Before UConn hits the court, assistant coaches hit the film room to prepare Huskies for anything and everything

Tribune Content Agency

STORRS, Conn. — With all of its uniqueness on both ends of the floor and all of the pieces that can come into the game and provide different looks, the UConn men’s basketball team has proven to make for an extremely difficult scout and especially benefited in nonconference play because of it.

But scouting their opponent?

Countless hours of film and studying have made it look easy.

“We could definitely feel when a player is about to do a move, or even like after one handoff we know the play. It’s definitely a huge credit to the coaching staff,” freshman forward Alex Karaban said.

“I feel like we know exactly what (our opponent) is going to do every time we step on the court,” transfer guard Tristen Newton agreed. “If it was like a one-day preparation or if it’s like a three-, four-, five-day preparation like we have now, they do a great job of preparing us and showing us what (our opponents) do. We do scout, do all that, watch film every day, go over it multiple times a day, so we know what they’re gonna do. So we’ve just gotta go out there and execute.”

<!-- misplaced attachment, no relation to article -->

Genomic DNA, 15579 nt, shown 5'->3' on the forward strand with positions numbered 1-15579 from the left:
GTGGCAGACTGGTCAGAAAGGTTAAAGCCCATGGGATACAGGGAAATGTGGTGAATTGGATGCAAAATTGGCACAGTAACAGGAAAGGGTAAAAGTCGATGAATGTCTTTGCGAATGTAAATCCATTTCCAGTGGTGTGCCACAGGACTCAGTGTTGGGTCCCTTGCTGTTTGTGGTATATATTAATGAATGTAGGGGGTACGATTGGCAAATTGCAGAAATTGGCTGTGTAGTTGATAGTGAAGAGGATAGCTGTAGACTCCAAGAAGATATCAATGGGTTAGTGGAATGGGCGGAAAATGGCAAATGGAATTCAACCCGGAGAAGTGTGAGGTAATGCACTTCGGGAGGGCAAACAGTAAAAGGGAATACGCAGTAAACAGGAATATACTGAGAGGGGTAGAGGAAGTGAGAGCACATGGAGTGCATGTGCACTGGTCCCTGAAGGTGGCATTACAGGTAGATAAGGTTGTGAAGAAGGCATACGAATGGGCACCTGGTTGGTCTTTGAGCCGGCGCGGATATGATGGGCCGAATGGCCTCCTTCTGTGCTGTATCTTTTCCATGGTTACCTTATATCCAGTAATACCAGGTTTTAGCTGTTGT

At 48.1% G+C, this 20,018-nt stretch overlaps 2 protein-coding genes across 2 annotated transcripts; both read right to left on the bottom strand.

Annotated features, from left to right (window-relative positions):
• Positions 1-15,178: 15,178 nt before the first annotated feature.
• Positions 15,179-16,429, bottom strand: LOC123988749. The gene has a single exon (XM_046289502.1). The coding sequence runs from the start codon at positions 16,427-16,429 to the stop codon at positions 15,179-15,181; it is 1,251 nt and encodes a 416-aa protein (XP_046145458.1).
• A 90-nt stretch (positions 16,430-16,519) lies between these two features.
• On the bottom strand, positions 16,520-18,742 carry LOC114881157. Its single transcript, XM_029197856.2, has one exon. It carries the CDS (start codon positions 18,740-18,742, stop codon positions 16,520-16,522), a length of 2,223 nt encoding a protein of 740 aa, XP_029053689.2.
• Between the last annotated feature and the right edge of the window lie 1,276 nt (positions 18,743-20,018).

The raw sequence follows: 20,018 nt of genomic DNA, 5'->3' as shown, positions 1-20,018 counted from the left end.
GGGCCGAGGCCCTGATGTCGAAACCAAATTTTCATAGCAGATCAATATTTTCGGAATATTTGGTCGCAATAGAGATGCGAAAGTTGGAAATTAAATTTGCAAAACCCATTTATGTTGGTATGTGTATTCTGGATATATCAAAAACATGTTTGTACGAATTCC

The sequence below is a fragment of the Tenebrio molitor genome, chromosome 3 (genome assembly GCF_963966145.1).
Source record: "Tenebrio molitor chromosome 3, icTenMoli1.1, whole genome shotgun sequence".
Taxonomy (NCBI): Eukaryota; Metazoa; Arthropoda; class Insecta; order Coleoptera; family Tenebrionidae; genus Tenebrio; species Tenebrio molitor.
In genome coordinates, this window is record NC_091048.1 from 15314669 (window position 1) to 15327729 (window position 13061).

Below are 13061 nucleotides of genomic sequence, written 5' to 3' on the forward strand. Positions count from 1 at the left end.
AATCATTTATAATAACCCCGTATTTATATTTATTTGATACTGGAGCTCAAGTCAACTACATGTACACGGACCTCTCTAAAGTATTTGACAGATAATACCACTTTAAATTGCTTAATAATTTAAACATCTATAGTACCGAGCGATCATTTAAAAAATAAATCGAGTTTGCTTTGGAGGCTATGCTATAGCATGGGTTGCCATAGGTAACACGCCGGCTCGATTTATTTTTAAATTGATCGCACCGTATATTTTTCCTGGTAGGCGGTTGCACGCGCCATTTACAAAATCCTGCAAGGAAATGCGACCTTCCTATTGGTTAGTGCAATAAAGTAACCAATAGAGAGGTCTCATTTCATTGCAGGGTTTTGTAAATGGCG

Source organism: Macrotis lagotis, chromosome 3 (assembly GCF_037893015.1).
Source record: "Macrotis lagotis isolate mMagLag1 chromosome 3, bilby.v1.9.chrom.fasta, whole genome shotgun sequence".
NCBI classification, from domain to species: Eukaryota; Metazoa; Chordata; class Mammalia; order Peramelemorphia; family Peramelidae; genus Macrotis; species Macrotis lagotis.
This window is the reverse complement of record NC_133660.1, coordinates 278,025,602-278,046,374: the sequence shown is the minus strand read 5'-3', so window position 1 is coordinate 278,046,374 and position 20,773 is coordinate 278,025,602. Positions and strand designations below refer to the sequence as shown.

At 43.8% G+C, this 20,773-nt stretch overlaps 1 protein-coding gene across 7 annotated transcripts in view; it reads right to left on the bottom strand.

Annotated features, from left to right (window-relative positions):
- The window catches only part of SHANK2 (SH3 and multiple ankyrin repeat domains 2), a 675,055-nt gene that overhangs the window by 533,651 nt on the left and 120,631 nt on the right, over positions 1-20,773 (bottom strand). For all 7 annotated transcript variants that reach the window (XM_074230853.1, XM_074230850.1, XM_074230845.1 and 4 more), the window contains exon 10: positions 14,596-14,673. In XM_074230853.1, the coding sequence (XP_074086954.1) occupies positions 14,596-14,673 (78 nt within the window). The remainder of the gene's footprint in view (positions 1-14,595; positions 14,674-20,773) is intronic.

The players and head coach Dan Hurley have credited UConn’s assistants: associate head coach Kimani Young and Luke Murray and Tom Moore for building reports on each of their opponents. And so far, so good.

UConn has beaten each one of its nonconference opponents, going back to the start of the season, by at least 10 points. Through four rounds in this tournament, UConn’s margin of victory in each game has been 22 1/5 points. That includes a 24-point win over Iona to start, followed by a 15-point victory over Saint Mary’s and a 23-point domination of Arkansas. In the Elite Eight, against third-ranked Gonzaga which KenPom credits as being the best offense in the nation, UConn’s 28-point margin of victory made it the fourth-most lopsided blowout in the Elite Eight since 1985.

The team has executed, and appears to be reaching its peak at the perfect time.

“Oh, it’s all credit to the coaching staff for the scouting reports,” Karaban said. “Scouting, giving us the personnel on what to do, how to do ball-screen defense against certain players. I definitely say it’s credit to them. We’re watching film all the time and like, it can get tiring, but it’s worth it all. I think the scouting really allows us to get out to those leads and then everything just goes from there.”

With all of the attention Murray has been getting with his movie star father, Bill Murray, hanging around the team, he’s just one of the assistants Hurley thinks could coach himself into a top job elsewhere. And in the Final Four, the spotlight hasn’t been brighter.

“Luke and Kimani and Tom, there’s not a better group of assistants,” Hurley said. “It’s a special group of players, but it’s a unique staff. Kimani and Luke’s phones should be ringing off the hook with coaching opportunities because of what they’ve been able to do here as recruiters and player development, and as tactical coaches. Luke’s a brilliant basketball guy, Kimani, these guys, they’re brilliant coaches.”